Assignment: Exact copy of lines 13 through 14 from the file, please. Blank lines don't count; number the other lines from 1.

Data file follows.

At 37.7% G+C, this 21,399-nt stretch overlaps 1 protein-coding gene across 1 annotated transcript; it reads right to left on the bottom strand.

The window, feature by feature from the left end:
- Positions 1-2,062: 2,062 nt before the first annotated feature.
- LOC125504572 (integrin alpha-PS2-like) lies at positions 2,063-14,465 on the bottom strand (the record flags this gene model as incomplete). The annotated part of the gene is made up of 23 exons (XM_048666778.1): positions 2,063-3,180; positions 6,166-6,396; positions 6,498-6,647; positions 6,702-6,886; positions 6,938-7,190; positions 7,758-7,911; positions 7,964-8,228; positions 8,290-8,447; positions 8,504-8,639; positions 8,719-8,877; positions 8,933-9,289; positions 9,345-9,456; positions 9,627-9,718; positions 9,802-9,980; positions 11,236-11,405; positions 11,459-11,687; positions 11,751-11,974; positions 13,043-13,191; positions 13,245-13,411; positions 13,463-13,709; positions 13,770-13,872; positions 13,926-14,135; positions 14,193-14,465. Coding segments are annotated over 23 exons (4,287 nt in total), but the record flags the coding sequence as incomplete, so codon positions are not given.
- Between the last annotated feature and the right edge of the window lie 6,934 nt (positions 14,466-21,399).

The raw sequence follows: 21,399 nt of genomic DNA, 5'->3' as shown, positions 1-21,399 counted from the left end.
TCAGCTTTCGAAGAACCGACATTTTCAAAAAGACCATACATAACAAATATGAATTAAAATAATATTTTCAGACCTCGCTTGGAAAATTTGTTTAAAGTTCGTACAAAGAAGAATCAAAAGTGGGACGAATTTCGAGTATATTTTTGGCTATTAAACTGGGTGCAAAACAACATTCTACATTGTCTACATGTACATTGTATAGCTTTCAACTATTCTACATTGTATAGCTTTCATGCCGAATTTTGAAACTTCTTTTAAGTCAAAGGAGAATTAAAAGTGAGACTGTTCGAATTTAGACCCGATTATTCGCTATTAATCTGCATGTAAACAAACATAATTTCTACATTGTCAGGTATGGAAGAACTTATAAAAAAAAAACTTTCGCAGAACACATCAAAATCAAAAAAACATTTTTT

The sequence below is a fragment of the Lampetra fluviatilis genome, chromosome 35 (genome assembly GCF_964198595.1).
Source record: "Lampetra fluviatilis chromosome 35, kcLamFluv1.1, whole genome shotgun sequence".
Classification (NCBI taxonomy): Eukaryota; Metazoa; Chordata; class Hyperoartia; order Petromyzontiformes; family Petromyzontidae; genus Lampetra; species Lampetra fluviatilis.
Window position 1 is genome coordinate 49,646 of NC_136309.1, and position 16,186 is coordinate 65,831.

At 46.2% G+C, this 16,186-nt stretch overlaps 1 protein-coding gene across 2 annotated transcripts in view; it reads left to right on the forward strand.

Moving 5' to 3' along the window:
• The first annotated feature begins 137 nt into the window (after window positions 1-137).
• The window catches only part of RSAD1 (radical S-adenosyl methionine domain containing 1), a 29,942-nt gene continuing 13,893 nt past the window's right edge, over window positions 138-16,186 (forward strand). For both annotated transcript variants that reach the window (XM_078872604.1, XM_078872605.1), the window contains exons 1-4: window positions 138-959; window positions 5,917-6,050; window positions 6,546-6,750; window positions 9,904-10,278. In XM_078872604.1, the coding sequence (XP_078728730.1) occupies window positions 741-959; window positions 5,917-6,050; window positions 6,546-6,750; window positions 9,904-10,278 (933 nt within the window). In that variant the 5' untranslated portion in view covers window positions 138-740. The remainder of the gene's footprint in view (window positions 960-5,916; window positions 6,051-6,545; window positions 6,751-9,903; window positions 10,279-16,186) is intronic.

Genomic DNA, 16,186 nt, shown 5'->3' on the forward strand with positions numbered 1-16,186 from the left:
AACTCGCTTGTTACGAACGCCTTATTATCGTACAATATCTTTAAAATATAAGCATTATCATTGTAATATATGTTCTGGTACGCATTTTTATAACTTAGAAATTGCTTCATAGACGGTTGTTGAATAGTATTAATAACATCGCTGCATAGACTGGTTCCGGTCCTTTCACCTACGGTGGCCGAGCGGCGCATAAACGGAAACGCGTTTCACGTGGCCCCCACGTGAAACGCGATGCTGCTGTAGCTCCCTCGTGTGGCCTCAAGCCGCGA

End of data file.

Moving 5' to 3' along the window:
• The first annotated feature begins 137 nt into the window (after window positions 1-137).